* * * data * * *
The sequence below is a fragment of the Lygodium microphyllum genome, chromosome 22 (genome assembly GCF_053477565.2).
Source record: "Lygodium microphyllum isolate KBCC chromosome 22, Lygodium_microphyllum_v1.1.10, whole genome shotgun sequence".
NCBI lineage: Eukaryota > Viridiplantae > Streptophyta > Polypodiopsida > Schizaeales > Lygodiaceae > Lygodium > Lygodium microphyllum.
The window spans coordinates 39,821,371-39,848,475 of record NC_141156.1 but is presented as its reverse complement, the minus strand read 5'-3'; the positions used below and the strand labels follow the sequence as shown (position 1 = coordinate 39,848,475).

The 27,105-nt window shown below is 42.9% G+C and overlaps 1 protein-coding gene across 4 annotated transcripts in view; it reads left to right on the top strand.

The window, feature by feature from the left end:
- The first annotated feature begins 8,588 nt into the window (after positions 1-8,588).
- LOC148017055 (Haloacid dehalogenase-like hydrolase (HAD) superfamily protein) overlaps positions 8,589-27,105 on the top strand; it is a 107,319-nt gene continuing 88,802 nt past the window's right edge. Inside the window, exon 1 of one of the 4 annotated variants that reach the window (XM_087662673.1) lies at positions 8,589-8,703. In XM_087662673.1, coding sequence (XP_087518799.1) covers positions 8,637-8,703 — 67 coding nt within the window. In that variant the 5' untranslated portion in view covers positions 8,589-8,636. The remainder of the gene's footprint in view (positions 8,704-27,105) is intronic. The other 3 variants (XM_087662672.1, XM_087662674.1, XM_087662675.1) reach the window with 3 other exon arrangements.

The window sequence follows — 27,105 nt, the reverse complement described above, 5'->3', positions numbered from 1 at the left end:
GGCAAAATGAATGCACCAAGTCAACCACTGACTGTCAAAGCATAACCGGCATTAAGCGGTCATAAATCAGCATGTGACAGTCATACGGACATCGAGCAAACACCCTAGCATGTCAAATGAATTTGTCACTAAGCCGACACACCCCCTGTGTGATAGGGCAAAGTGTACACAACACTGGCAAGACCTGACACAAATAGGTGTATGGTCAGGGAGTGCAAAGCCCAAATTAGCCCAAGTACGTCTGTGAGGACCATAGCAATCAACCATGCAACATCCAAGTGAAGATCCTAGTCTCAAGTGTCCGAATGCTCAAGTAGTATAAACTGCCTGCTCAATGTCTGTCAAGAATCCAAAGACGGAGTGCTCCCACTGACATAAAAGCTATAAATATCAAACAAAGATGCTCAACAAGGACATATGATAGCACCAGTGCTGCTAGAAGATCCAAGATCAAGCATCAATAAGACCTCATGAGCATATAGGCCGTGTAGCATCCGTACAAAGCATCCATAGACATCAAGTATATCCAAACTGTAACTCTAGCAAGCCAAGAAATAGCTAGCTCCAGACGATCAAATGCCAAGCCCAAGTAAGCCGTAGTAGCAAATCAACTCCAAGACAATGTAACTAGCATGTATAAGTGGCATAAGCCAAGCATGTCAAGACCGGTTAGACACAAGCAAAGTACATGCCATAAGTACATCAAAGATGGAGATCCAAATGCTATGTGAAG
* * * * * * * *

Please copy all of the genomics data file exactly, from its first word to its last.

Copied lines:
The sequence below is a fragment of the Lygodium microphyllum genome, chromosome 22 (genome assembly GCF_053477565.2).
Source record: "Lygodium microphyllum isolate KBCC chromosome 22, Lygodium_microphyllum_v1.1.10, whole genome shotgun sequence".
NCBI lineage: Eukaryota > Viridiplantae > Streptophyta > Polypodiopsida > Schizaeales > Lygodiaceae > Lygodium > Lygodium microphyllum.
The window spans coordinates 39,821,371-39,848,475 of record NC_141156.1 but is presented as its reverse complement, the minus strand read 5'-3'; the positions used below and the strand labels follow the sequence as shown (position 1 = coordinate 39,848,475).

The 27,105-nt window shown below is 42.9% G+C and overlaps 1 protein-coding gene across 4 annotated transcripts in view; it reads left to right on the top strand.

The window, feature by feature from the left end:
- The first annotated feature begins 8,588 nt into the window (after positions 1-8,588).
- LOC148017055 (Haloacid dehalogenase-like hydrolase (HAD) superfamily protein) overlaps positions 8,589-27,105 on the top strand; it is a 107,319-nt gene continuing 88,802 nt past the window's right edge. Inside the window, exon 1 of one of the 4 annotated variants that reach the window (XM_087662673.1) lies at positions 8,589-8,703. In XM_087662673.1, coding sequence (XP_087518799.1) covers positions 8,637-8,703 — 67 coding nt within the window. In that variant the 5' untranslated portion in view covers positions 8,589-8,636. The remainder of the gene's footprint in view (positions 8,704-27,105) is intronic. The other 3 variants (XM_087662672.1, XM_087662674.1, XM_087662675.1) reach the window with 3 other exon arrangements.

The window sequence follows — 27,105 nt, the reverse complement described above, 5'->3', positions numbered from 1 at the left end:
GGCAAAATGAATGCACCAAGTCAACCACTGACTGTCAAAGCATAACCGGCATTAAGCGGTCATAAATCAGCATGTGACAGTCATACGGACATCGAGCAAACACCCTAGCATGTCAAATGAATTTGTCACTAAGCCGACACACCCCCTGTGTGATAGGGCAAAGTGTACACAACACTGGCAAGACCTGACACAAATAGGTGTATGGTCAGGGAGTGCAAAGCCCAAATTAGCCCAAGTACGTCTGTGAGGACCATAGCAATCAACCATGCAACATCCAAGTGAAGATCCTAGTCTCAAGTGTCCGAATGCTCAAGTAGTATAAACTGCCTGCTCAATGTCTGTCAAGAATCCAAAGACGGAGTGCTCCCACTGACATAAAAGCTATAAATATCAAACAAAGATGCTCAACAAGGACATATGATAGCACCAGTGCTGCTAGAAGATCCAAGATCAAGCATCAATAAGACCTCATGAGCATATAGGCCGTGTAGCATCCGTACAAAGCATCCATAGACATCAAGTATATCCAAACTGTAACTCTAGCAAGCCAAGAAATAGCTAGCTCCAGACGATCAAATGCCAAGCCCAAGTAAGCCGTAGTAGCAAATCAACTCCAAGACAATGTAACTAGCATGTATAAGTGGCATAAGCCAAGCATGTCAAGACCGGTTAGACACAAGCAAAGTACATGCCATAAGTACATCAAAGATGGAGATCCAAATGCTATGTGAAG